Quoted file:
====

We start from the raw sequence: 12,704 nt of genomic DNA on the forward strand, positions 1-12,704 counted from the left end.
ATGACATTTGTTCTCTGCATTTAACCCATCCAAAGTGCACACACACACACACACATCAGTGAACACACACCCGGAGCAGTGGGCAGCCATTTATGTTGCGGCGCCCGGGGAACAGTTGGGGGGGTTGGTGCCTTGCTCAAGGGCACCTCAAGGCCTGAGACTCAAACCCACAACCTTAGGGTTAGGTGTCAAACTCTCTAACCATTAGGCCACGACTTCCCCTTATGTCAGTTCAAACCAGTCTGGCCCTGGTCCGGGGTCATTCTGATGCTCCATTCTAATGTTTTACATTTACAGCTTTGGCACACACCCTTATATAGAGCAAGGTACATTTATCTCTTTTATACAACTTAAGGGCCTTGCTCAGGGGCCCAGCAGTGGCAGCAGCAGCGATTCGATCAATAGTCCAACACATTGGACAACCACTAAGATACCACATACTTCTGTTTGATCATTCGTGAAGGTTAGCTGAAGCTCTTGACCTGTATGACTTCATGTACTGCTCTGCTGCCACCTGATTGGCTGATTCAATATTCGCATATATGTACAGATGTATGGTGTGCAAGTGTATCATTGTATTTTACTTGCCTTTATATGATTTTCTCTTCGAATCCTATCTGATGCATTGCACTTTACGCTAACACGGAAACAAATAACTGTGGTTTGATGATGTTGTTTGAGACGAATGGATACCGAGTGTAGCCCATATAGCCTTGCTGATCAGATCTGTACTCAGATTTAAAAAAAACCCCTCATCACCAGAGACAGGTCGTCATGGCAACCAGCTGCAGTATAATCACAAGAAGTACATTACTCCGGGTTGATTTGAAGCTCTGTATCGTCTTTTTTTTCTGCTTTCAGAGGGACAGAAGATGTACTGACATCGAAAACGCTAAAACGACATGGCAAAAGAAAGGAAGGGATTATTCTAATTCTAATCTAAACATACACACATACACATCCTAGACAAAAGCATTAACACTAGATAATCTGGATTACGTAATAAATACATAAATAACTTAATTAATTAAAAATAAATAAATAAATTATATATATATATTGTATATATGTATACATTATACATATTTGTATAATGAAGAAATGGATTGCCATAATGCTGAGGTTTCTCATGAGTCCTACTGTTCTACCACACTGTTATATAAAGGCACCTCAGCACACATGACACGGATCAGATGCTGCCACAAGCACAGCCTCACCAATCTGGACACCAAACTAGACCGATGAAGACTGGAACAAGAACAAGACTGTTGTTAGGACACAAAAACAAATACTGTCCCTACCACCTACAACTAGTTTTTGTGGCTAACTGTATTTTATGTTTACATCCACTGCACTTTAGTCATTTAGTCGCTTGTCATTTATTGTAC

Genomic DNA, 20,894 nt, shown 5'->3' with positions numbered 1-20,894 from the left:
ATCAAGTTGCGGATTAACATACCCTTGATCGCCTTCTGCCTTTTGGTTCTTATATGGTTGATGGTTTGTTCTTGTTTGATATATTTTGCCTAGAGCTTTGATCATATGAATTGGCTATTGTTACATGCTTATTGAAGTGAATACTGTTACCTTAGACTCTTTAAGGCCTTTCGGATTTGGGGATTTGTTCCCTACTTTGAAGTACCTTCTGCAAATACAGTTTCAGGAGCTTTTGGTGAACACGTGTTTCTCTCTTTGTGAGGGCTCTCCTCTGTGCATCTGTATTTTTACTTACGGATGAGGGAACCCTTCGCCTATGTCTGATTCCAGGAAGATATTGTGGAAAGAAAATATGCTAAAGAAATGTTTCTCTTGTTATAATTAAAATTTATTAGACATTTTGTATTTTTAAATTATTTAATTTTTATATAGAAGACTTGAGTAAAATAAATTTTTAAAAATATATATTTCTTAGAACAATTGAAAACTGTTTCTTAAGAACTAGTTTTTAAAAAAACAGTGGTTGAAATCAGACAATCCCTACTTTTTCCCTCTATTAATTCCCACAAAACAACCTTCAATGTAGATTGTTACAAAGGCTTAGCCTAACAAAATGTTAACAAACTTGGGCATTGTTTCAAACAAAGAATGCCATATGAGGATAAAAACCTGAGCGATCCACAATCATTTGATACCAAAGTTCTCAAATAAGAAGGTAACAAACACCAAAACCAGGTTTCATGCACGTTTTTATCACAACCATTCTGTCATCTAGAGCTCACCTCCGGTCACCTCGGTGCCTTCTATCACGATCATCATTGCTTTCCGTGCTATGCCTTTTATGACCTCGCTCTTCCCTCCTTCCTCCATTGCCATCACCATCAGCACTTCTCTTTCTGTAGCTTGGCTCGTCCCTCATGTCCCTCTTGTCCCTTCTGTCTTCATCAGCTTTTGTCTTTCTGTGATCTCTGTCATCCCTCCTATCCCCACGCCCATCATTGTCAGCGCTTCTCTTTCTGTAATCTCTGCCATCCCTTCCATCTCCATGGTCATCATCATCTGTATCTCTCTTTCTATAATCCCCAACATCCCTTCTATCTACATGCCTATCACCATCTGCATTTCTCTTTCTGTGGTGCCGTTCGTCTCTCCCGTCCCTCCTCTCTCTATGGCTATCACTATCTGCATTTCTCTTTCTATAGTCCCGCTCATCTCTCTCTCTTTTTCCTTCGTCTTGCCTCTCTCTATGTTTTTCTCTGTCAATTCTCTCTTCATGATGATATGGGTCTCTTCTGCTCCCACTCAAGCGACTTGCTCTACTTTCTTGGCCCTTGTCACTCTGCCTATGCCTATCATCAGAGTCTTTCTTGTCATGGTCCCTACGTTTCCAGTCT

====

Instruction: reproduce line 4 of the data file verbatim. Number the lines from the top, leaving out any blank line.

ATCAAGTTGCGGATTAACATACCCTTGATCGCCTTCTGCCTTTTGGTTCTTATATGGTTGATGGTTTGTTCTTGTTTGATATATTTTGCCTAGAGCTTTGATCATATGAATTGGCTATTGTTACATGCTTATTGAAGTGAATACTGTTACCTTAGACTCTTTAAGGCCTTTCGGATTTGGGGATTTGTTCCCTACTTTGAAGTACCTTCTGCAAATACAGTTTCAGGAGCTTTTGGTGAACACGTGTTTCTCTCTTTGTGAGGGCTCTCCTCTGTGCATCTGTATTTTTACTTACGGATGAGGGAACCCTTCGCCTATGTCTGATTCCAGGAAGATATTGTGGAAAGAAAATATGCTAAAGAAATGTTTCTCTTGTTATAATTAAAATTTATTAGACATTTTGTATTTTTAAATTATTTAATTTTTATATAGAAGACTTGAGTAAAATAAATTTTTAAAAATATATATTTCTTAGAACAATTGAAAACTGTTTCTTAAGAACTAGTTTTTAAAAAAACAGTGGTTGAAATCAGACAATCCCTACTTTTTCCCTCTATTAATTCCCACAAAACAACCTTCAATGTAGATTGTTACAAAGGCTTAGCCTAACAAAATGTTAACAAACTTGGGCATTGTTTCAAACAAAGAATGCCATATGAGGATAAAAACCTGAGCGATCCACAATCATTTGATACCAAAGTTCTCAAATAAGAAGGTAACAAACACCAAAACCAGGTTTCATGCACGTTTTTATCACAACCATTCTGTCATCTAGAGCTCACCTCCGGTCACCTCGGTGCCTTCTATCACGATCATCATTGCTTTCCGTGCTATGCCTTTTATGACCTCGCTCTTCCCTCCTTCCTCCATTGCCATCACCATCAGCACTTCTCTTTCTGTAGCTTGGCTCGTCCCTCATGTCCCTCTTGTCCCTTCTGTCTTCATCAGCTTTTGTCTTTCTGTGATCTCTGTCATCCCTCCTATCCCCACGCCCATCATTGTCAGCGCTTCTCTTTCTGTAATCTCTGCCATCCCTTCCATCTCCATGGTCATCATCATCTGTATCTCTCTTTCTATAATCCCCAACATCCCTTCTATCTACATGCCTATCACCATCTGCATTTCTCTTTCTGTGGTGCCGTTCGTCTCTCCCGTCCCTCCTCTCTCTATGGCTATCACTATCTGCATTTCTCTTTCTATAGTCCCGCTCATCTCTCTCTCTTTTTCCTTCGTCTTGCCTCTCTCTATGTTTTTCTCTGTCAATTCTCTCTTCATGATGATATGGGTCTCTTCTGCTCCCACTCAAGCGACTTGCTCTACTTTCTTGGCCCTTGTCACTCTGCCTATGCCTATCATCAGAGTCTTTCTTGTCATGGTCCCTACGTTTCCAGTCT